EGU General Assembly 2020
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the Creative Commons Attribution 4.0 License.

Temporal water column dynamics control microbial methane oxidation above an active cold seep (Doggerbank, North Sea)

Tim de Groot1, Malika Menoud2, Thomas Röckmann2, Hossein Maazallahi2, Darci Rush1, Chris Mesdag3, Bart Meijninger4, and Helge Niemann1
Tim de Groot et al.
  • 1NIOZ Royal Netherlands Institute for Sea Research, Marine Microbiology & Biogeochemistry, Den Hoorn, The Netherlands
  • 2University Utrecht, Atmospheric physics and chemistry, Utrecht, The Netherlands
  • 3Deltares, Institute for applied science, Delft, The Netherlands
  • 4TNO, Applied natural research institute, Utrecht, The Netherlands

Methane is a potent greenhouse gas with strongly increasing atmospheric concentrations since industrialisation. In the ocean, methane is most dominantly produced in sediments and is of microbial and/or thermogenic origin. Uprising methane may escape from the ocean floor to the overlying water column where it can be oxidized by methane oxidizing bacteria. The aerobic methane oxidation (MOx) is thus an important final barrier, which can mitigate methane release from the ocean to the atmosphere where it contributes to global warming. Nevertheless, there is rather little knowledge on the temporal dynamics of the microbial methane filter capacity in the water column. To gain a better understanding of the dynamics, we conducted two 48 hours’ time-series experiments during highly stratified conditions in summer and and mixed water column conditions in autumn above an active methane seep in the North Sea (Doggerbank, 41m water depth). At Doggerbank, dissolved CH4  δ13C-values (<-65 ‰) indicate a microbial CH4 origin, and seismic data suggest a gas pocket at >50 m sediment depth. Our time series measurement showed that CH4 concentrations were highly elevated with up to 2100 nM in bottom and 350 nM in surface waters under stratified conditions. The maxima showed a ~12h periodicity, indicating that the flux of CH4 from the seep was linked to tidal dynamics with the lowest CH4 concentrations at rising tide and enhanced flux at falling tide. In contrast, during mixed water column conditions we found lower maxima of only up to 450 nM. Yet, during mixed conditions we found that surface water methane concentrations were on average XX-fold higher compared to stratified conditions, suggesting a higher methane efflux to the atmosphere during this time period.  MOx activity showed a similar temporal behaviour suggesting that tidal dynamics are an important control on the efficiency of the microbial CH4 filter in the water column. Under stratified conditions MOx rates were highest in bottom waters (<5.7 nM/day), however we also found high MOx rates in near-surface waters at times of elevated seep activity during stratified (<3.2 nM/day) and mixed water column conditions (<16.2 nM/day). Our results indicate that the efficiency of the microbial filter is affected by temporal dynamics and seasonality.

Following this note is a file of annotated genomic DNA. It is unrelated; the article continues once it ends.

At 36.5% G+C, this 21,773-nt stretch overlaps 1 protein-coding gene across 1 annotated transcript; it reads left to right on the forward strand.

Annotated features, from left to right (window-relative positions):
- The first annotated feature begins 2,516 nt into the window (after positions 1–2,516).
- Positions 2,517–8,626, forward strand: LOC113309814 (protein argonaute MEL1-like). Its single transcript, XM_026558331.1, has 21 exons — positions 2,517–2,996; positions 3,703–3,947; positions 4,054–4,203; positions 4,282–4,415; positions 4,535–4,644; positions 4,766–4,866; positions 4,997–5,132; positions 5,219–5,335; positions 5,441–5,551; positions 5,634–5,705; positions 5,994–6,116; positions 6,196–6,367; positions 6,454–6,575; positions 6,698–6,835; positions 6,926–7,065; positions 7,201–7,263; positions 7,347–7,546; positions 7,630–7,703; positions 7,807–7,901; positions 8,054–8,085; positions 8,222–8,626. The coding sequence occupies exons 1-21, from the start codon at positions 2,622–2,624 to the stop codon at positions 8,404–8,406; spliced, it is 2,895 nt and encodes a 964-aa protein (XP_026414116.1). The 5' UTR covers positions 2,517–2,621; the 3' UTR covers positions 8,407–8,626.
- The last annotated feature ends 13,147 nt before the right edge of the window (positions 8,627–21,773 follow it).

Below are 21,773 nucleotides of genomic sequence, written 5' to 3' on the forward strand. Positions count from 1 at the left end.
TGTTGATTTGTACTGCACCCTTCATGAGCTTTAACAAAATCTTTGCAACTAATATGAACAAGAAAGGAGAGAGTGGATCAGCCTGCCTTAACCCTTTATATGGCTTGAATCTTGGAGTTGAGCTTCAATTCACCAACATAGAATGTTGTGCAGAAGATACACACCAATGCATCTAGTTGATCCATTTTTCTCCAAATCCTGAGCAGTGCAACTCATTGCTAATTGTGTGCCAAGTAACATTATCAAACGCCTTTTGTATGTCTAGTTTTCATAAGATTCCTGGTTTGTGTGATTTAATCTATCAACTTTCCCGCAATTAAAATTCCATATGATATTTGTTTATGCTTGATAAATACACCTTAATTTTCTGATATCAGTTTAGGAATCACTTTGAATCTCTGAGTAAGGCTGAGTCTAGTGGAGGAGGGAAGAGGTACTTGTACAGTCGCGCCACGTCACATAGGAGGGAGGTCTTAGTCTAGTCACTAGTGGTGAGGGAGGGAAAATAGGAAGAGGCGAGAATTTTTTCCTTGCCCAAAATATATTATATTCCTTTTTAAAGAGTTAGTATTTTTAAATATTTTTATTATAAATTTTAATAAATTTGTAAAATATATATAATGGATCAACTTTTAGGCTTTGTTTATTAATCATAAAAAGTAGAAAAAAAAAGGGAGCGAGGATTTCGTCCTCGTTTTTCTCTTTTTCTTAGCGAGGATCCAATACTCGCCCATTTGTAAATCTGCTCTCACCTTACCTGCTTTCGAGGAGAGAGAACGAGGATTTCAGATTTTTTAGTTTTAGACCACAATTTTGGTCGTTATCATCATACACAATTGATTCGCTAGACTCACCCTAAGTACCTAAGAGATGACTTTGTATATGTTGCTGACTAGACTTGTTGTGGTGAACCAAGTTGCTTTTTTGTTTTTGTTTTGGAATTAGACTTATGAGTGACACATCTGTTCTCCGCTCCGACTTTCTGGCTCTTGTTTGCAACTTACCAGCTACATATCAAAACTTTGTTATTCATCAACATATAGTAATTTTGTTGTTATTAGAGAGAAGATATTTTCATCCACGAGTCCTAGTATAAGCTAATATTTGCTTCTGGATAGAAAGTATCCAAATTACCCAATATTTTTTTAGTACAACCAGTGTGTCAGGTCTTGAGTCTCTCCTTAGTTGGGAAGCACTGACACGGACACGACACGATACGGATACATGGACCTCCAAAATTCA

How to cite: de Groot, T., Menoud, M., Röckmann, T., Maazallahi, H., Rush, D., Mesdag, C., Meijninger, B., and Niemann, H.: Temporal water column dynamics control microbial methane oxidation above an active cold seep (Doggerbank, North Sea), EGU General Assembly 2020, Online, 4–8 May 2020, EGU2020-5366,, 2020.


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displays version 1 – uploaded on 04 May 2020
  • CC1: Comment on EGU2020-5366, Kun Zhang, 06 May 2020

    It's really detailed work. My question is that is there any temporal changes in the plumes in the water column?

    • AC1: Reply to CC1, Tim de Groot, 06 May 2020

      Dear Khun,

      Thank you for your interest and your question. Unfortunately we don't have direct proof of temporal changes in bubble intensity yet. To visualize this, you would ideally want to setup a camera next to the seep for a similar period or investigate bubble acoustics (ADCP). The latter I am currently working as I am processing ADCP data from both cruises from which I hope to find a temporal bubble effect to strengthen our finding. This is still work in progress. However, we know from previous studies that seep intensities are affected by hydrostatic pressure, and our high frequency methane concentrations data clearly show a similar pattern. 

      I hope it answers your question. Kind regards, Tim de Groot (

      • CC2: Reply to AC1, Kun Zhang, 06 May 2020

        Thanks for your reply. It is really good news that there are ADCP data. I am wondering that are there any responses on multibeam water column data, e.g. the height of plumes, the active time of plumes?

        • AC2: Reply to CC2, Tim de Groot, 06 May 2020

          Hi Khun,

          During our 2 days time-series the multibeam was continuesly on to be certain that we were above the seep. To be able to come up with seep intensity data from multibeam might be tricky due to movement of the ship in combination with tidal currents (bubbles drag away). But I agree it is worthwhile to see if the intensity of the bubble jet varies over time and correlates with our other results. 

          Cheers, Tim

          • CC3: Reply to AC2, Kun Zhang, 06 May 2020

            Dear Tim:

            Thanks for your detailed reply. I have followed your profile in Researchgate. Hoping to see more achievements from you. 

            Best wishes to you and your researches.


            Kun Zhang

            Ph.D. student of Tongji University